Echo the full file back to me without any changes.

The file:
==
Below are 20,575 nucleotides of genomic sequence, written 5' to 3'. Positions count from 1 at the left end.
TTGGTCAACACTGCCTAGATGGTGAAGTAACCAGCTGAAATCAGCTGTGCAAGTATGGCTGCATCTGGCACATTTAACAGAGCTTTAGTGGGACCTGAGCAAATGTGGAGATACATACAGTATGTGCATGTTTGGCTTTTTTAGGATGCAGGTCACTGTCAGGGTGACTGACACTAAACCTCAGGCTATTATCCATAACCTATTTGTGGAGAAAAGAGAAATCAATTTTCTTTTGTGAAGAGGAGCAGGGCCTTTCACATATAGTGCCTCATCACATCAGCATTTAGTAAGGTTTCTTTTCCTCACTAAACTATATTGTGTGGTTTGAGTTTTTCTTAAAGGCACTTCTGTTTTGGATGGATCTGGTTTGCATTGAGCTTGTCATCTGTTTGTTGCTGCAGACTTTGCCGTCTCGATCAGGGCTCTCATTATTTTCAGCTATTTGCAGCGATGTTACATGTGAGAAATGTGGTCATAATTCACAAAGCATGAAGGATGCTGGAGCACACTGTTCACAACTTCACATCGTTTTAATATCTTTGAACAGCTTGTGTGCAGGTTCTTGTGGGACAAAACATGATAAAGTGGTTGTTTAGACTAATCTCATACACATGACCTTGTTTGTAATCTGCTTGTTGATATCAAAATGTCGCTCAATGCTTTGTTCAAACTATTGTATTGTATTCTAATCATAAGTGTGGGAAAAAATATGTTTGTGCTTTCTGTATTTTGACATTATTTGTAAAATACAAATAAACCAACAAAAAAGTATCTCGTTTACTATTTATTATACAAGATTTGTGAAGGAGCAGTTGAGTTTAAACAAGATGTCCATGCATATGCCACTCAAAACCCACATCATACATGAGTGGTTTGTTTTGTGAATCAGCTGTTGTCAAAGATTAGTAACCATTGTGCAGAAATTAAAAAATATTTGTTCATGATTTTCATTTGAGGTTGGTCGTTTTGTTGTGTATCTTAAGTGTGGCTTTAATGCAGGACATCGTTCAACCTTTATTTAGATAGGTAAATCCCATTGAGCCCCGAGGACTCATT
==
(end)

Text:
Below are 20,575 nucleotides of genomic sequence, written 5' to 3'. Positions count from 1 at the left end.
TTGGTCAACACTGCCTAGATGGTGAAGTAACCAGCTGAAATCAGCTGTGCAAGTATGGCTGCATCTGGCACATTTAACAGAGCTTTAGTGGGACCTGAGCAAATGTGGAGATACATACAGTATGTGCATGTTTGGCTTTTTTAGGATGCAGGTCACTGTCAGGGTGACTGACACTAAACCTCAGGCTATTATCCATAACCTATTTGTGGAGAAAAGAGAAATCAATTTTCTTTTGTGAAGAGGAGCAGGGCCTTTCACATATAGTGCCTCATCACATCAGCATTTAGTAAGGTTTCTTTTCCTCACTAAACTATATTGTGTGGTTTGAGTTTTTCTTAAAGGCACTTCTGTTTTGGATGGATCTGGTTTGCATTGAGCTTGTCATCTGTTTGTTGCTGCAGACTTTGCCGTCTCGATCAGGGCTCTCATTATTTTCAGCTATTTGCAGCGATGTTACATGTGAGAAATGTGGTCATAATTCACAAAGCATGAAGGATGCTGGAGCACACTGTTCACAACTTCACATCGTTTTAATATCTTTGAACAGCTTGTGTGCAGGTTCTTGTGGGACAAAACATGATAAAGTGGTTGTTTAGACTAATCTCATACACATGACCTTGTTTGTAATCTGCTTGTTGATATCAAAATGTCGCTCAATGCTTTGTTCAAACTATTGTATTGTATTCTAATCATAAGTGTGGGAAAAAATATGTTTGTGCTTTCTGTATTTTGACATTATTTGTAAAATACAAATAAACCAACAAAAAAGTATCTCGTTTACTATTTATTATACAAGATTTGTGAAGGAGCAGTTGAGTTTAAACAAGATGTCCATGCATATGCCACTCAAAACCCACATCATACATGAGTGGTTTGTTTTGTGAATCAGCTGTTGTCAAAGATTAGTAACCATTGTGCAGAAATTAAAAAATATTTGTTCATGATTTTCATTTGAGGTTGGTCGTTTTGTTGTGTATCTTAAGTGTGGCTTTAATGCAGGACATCGTTCAACCTTTATTTAGATAGGTAAATCCCATTGAGCCCCGAGGACTCATT